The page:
Published: Sept. 1, 2010 By

Single Carrot stages theater revolution

When members of Single Carrot Theatre put on Illuminoctem last November, they used a classic storyline — destiny brings boy and girl together, they fall in love at first sight and, despite adversity, are united in the end.

But the way the story was told showcased the group’s unique style. The play was completely wordless, and actors moved across stage with a mix of contemporary, interpretive and African dance moves. The beat of drums and an original composition by Jesse Case (Thtr’07) pulsed in the background.

single carrot theater

Photo courtesy Single Carrot Theatre

The originality, edginess and energy of the performance perfectly represent the faces behind Single Carrot: 10 CU graduates, most of them theater majors, who decided to make their own rules in the theater world by starting a brand new company.

“We discovered that if we all came together we could create amazing projects,” company member Margaret “Giti” Lynn Jabaily (Thtr’05) says. “We wanted to give ourselves the opportunity we had been looking for.”

After graduation the group went through a list of 50 potential cities before settling on Baltimore. The city wasn’t already saturated with theaters, making it a place where they felt they could truly make an impact in the community. That desire is reflected in the theater’s name, Single Carrot, which was taken from a quote by French painter Paul Cézanne, “The day is coming when a single carrot, freshly observed, will set off a revolution.”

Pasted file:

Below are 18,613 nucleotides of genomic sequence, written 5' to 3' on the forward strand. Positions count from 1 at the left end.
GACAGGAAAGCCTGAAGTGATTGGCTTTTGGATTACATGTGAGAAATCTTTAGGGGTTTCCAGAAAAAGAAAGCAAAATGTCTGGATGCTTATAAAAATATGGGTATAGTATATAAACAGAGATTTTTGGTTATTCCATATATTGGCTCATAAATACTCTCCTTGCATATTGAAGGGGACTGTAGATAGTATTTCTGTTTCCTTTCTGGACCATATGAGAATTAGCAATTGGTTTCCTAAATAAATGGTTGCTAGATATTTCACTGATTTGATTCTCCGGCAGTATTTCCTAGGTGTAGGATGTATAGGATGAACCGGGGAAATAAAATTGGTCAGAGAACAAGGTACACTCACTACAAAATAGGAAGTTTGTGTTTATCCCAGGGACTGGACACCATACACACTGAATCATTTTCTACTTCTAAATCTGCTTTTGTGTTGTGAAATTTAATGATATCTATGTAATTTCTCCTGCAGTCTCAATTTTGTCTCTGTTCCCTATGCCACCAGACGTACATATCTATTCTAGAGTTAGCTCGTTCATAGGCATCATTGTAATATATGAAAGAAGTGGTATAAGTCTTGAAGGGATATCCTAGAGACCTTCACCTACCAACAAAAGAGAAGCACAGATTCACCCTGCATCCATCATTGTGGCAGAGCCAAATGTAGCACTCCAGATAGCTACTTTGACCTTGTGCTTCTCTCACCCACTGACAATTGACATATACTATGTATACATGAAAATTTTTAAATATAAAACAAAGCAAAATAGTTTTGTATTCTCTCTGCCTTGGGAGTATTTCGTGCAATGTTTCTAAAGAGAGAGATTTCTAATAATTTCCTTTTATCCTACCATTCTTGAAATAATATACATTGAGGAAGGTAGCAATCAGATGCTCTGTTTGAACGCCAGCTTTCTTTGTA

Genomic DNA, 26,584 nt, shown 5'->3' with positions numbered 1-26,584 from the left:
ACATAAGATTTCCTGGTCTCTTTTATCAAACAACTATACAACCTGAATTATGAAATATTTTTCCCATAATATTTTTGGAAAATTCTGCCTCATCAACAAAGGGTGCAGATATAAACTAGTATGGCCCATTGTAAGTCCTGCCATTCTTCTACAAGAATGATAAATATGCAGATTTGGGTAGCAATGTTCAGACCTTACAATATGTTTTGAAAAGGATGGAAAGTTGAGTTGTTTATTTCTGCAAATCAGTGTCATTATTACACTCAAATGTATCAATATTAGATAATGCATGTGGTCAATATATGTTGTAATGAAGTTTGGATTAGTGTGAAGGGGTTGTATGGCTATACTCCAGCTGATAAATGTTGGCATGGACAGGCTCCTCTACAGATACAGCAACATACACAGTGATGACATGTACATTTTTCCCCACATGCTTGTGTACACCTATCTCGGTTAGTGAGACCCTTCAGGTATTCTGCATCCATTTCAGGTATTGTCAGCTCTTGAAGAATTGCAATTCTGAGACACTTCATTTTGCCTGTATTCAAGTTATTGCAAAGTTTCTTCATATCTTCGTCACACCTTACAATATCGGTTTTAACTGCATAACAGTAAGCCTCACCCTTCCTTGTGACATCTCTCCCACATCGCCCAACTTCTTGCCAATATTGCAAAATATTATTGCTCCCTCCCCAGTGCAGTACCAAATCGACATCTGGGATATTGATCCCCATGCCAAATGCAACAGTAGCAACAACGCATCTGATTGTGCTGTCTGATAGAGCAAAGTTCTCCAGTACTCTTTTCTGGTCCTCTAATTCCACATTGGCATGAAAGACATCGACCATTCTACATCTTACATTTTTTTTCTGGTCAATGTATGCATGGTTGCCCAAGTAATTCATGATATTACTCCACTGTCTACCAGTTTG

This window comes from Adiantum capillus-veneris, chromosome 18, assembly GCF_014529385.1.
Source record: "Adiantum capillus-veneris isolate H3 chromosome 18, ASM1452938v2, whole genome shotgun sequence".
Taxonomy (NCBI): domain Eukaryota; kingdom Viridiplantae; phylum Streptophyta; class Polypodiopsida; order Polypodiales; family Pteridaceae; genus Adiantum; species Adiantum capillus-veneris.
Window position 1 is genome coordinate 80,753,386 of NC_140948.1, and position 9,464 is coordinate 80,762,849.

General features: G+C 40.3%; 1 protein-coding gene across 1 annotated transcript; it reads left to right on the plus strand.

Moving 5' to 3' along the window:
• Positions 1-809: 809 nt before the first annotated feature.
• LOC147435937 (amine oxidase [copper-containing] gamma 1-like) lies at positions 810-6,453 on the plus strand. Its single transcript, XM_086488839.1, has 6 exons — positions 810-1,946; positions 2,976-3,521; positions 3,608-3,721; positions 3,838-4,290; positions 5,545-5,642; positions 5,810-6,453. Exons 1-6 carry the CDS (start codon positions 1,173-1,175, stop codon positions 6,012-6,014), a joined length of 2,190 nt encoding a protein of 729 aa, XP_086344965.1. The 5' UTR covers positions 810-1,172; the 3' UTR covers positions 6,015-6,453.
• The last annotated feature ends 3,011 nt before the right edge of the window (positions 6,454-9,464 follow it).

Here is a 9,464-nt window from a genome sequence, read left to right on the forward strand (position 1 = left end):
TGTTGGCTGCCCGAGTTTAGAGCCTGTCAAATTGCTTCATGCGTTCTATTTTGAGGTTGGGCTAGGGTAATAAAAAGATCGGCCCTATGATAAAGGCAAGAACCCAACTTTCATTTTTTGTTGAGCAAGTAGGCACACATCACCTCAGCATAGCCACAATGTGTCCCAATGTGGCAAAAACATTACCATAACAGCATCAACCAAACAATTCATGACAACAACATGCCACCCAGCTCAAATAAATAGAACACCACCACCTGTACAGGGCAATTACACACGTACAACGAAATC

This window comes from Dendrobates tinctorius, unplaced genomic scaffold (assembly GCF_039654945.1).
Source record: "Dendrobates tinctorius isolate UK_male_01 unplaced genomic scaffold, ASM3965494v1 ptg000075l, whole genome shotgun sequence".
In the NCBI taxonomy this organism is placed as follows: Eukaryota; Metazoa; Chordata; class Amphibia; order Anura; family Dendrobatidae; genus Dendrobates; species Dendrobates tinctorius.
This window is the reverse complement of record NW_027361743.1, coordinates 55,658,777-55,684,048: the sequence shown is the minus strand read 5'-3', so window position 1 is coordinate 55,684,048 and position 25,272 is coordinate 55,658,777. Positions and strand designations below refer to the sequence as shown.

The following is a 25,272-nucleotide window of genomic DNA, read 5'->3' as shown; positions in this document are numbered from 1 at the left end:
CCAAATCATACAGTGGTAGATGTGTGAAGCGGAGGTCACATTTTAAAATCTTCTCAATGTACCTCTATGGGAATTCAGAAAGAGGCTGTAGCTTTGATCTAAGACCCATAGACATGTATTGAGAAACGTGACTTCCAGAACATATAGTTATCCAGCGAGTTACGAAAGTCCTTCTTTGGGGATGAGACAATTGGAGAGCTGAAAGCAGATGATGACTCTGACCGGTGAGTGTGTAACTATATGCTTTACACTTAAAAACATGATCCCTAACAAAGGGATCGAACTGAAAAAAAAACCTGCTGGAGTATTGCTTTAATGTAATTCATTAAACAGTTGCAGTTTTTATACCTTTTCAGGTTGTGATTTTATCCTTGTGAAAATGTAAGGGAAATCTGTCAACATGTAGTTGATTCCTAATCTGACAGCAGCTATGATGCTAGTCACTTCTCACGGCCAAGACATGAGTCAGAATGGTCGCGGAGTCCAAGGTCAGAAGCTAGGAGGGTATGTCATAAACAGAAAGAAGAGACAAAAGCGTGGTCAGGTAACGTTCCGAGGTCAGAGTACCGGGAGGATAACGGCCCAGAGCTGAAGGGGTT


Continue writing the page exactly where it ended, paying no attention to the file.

“It stuck with us, looking at an everyday image of a carrot and having the idea that one day it could be looked at in a different light so much that it could start a revolution,” company member Elliott Rauh (Engl, Thtr’05) says.

The theater occupies a space in the new city-designated arts district, and three years after beginning the venture, Single Carrot has rocketed into the city’s performing arts scene. The company performs to sold-out audiences, has won accolades from Baltimore’s City Paper and and even snagged the attention of the The New York Times.

Each company member plays lead roles, supporting parts and directs for different plays. Whether they’re reworking old classics or putting on original productions, they try to push the envelope and aren’t afraid to take on shows with violence or nudity.

With ambitious plans to offer more performances and theater classes for kids and adults, plus an endless amount of passion and excitement, the group members see the sky as the limit for Single Carrot’s future.

“I’m working with some of the arts leaders who will shape the way America sees theater in the future,” Elliott says. “And the fact that I get to call them my friends and make crazy, silly art with them every day is pretty much the greatest thing ever.”